RIO DE JANEIRO (Reuters) - Strong demand for mobile broadband equipment in Latin America will keep Ericsson’s plant in Brazil at full capacity this year, says a senior executive at the telecom equipment manufacturer.
Mobile phone operators in Brazil are scrambling to improve their networks after heavy scrutiny from regulators because of poor service and a lack of investment in mobile infrastructure in recent years. The problems came despite a ballooning client base in Latin America’s biggest economy.
But strong demand for faster, smartphone-friendly networks in neighboring countries is also fueling a growing need for mobile equipment elsewhere in the region.
“We see a growing demand in Latin America, both in 3G and 4G,” said Andre Gildin, Ericsson’s market intelligence director for the region, referring to the higher-speed networks that Brazil, Mexico, Colombia and other countries are rolling out.
The Swedish-based company expects 3G equipment to make up most of the demand this year in Brazil. Demand for 4G equipment is growing too as the industry begins building the country’s fourth-generation mobile network.
The 4G effort is beginning in cities that in June will host soccer games during the Confederations Cup. The contest is a prelude to next year’s World Cup, a much bigger event that is expected to strain Brazil’s mobile telephone networks.
In 2012, about 40,000 pieces of mobile signal transmission equipment were produced at Ericsson’s factory in the state of Sao Paulo. That took the factory to its production limit, a level that should be reached again by the end of the year.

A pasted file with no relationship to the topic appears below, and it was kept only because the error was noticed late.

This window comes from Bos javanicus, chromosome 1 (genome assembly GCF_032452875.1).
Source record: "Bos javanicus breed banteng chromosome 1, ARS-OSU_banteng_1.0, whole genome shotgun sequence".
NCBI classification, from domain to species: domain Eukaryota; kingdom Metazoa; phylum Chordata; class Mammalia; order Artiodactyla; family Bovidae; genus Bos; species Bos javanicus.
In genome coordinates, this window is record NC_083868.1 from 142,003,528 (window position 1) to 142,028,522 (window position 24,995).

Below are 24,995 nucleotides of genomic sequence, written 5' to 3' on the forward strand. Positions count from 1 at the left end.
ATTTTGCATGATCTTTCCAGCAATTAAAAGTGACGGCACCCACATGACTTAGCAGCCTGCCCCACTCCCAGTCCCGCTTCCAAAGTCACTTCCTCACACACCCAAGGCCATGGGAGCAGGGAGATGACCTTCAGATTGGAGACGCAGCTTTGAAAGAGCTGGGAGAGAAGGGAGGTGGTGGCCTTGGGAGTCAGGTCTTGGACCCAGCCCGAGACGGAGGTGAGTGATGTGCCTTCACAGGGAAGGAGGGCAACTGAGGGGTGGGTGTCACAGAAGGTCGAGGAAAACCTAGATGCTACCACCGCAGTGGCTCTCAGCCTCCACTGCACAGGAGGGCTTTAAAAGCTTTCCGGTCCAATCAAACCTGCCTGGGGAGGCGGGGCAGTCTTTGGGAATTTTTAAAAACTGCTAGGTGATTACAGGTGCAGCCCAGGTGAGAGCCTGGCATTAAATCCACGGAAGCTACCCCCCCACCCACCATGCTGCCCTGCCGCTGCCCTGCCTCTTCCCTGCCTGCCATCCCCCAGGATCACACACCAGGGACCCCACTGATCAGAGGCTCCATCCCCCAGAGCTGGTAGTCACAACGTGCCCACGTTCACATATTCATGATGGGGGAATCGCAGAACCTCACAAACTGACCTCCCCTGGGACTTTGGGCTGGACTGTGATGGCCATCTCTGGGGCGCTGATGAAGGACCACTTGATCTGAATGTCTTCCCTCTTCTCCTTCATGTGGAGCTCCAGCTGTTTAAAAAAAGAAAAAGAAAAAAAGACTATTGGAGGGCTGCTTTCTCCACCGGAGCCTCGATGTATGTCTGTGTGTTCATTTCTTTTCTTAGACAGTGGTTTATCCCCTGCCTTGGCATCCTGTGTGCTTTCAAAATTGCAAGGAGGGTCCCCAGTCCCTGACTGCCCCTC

“Our expectations are to finish this year with a similar number”, Gildin said in an interview this week.
Half of this year’s production will supply the Brazilian market, he added, while the rest would be exported to other Latin American countries. Big customers include operators in Mexico, which is implementing its 4G network, and Colombia, which is expanding both 4G and 3G services.
Argentina, Chile and Peru are also improving their mobile phone networks.
Ericsson says it has about 40 percent of the market in Brazil for 3G equipment. While the 3G network still has a long way to go in the country, the initial steps toward 4G services are helping the company get an early lead in that segment too, Gildin said.
Ericsson provides telecom gear, both 3G and 4G, to all four major Brazilian mobile operators - Telefonica’s Vivo, Oi, Telecom Italia’s TIM and America Movil’s Claro.
Claro and Oi recently started to offer 4G services. Vivo and TIM are expect to announce their 4G plans next week.
Anatel, the Brazilian telecoms regulator, gave operators a deadline of next Tuesday to launch their 4G networks in the cities that will host the Confederations Cup.
Editing by Paulo Prada and Peter Cooney